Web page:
Teamwork in freight transportation industry with cargo containersThe apprenticeship is a partnership between training provider, employer and apprentice, with everyone having their own responsibilities and contribution to ensure the programme will be a success. However, the training provider will lead both the employer and apprentice through their apprenticeship journey, including using things like inductions, tailored learning plans and regular reviews to help ensure everyone knows what is required and stays on track.

Depending on the apprenticeship, there may be some requirement for the apprentice to attend college or university, particularly in the earlier stages of the programme, however in many cases the apprenticeships are entirely work-based and involve an assessor making regular visits to the workplace to support and assess the apprentice.

Graduate Apprenticeships are similar to Modern Apprenticeship in many respects, except that they are only provided by universities. Due to the high level of academic study required, it is even more essential that the university is involved in the early stages of identifying or recruiting a graduate apprentice, not only to ensure they can manage the programme, but also to identify any previous qualifications or work experience which might enable them to fast-track through the programme.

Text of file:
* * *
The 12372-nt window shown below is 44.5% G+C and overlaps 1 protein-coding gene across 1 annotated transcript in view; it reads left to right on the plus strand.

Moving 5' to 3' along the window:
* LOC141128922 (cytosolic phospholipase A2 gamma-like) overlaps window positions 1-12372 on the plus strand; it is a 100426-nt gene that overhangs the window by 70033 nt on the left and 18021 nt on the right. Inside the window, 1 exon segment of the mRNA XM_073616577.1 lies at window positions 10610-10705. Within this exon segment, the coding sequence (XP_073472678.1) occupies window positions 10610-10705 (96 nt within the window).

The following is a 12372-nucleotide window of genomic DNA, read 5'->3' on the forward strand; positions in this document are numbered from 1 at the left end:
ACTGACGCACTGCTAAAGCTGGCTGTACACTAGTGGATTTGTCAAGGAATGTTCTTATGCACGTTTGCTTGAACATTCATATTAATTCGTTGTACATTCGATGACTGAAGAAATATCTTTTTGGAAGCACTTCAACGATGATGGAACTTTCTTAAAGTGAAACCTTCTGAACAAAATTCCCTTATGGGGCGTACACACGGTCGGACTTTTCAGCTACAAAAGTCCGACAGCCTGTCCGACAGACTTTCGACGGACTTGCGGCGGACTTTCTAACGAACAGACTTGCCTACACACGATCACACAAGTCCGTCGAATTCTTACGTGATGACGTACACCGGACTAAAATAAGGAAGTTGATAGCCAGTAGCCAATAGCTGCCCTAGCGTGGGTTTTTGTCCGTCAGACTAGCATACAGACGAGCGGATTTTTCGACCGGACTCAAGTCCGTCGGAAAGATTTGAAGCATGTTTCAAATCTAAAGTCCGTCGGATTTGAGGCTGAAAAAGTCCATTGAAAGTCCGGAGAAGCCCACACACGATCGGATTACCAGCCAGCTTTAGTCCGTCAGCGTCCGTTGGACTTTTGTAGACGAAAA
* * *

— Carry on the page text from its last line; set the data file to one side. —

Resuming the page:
For example, at the University of the Highlands and Islands we are currently seeking new employer partners for our civil engineering and early learning and childcare programmes, ready for a new programme starting in September.

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How can I find out more?

To find out more, visit www.apprenticeships.scot, the Skills Development Scotland website for apprenticeships, where you can access information about the range of apprenticeship opportunities available across Scotland.

To find out more about the range of apprenticeships across Foundation, Modern and Graduate levels available in your region through the University of the Highlands and Islands, visit www.uhi.ac.uk/apprenticeships or contact your local University of the Highlands and Islands college.

The university’s apprenticeship programmes form part of a portfolio of work-based learning at the university and are managed and supported though the university’s work-based learning hub. For further help or information, please contact the hub at workbasedlearning@uhi.ac.uk or call 01463 279 436.

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Foundation, Modern and Graduate Apprenticeships have been developed by Skills Development Scotland, in partnership with employers, colleges, universities and Sector Skills Councils, with support from the European Social Fund.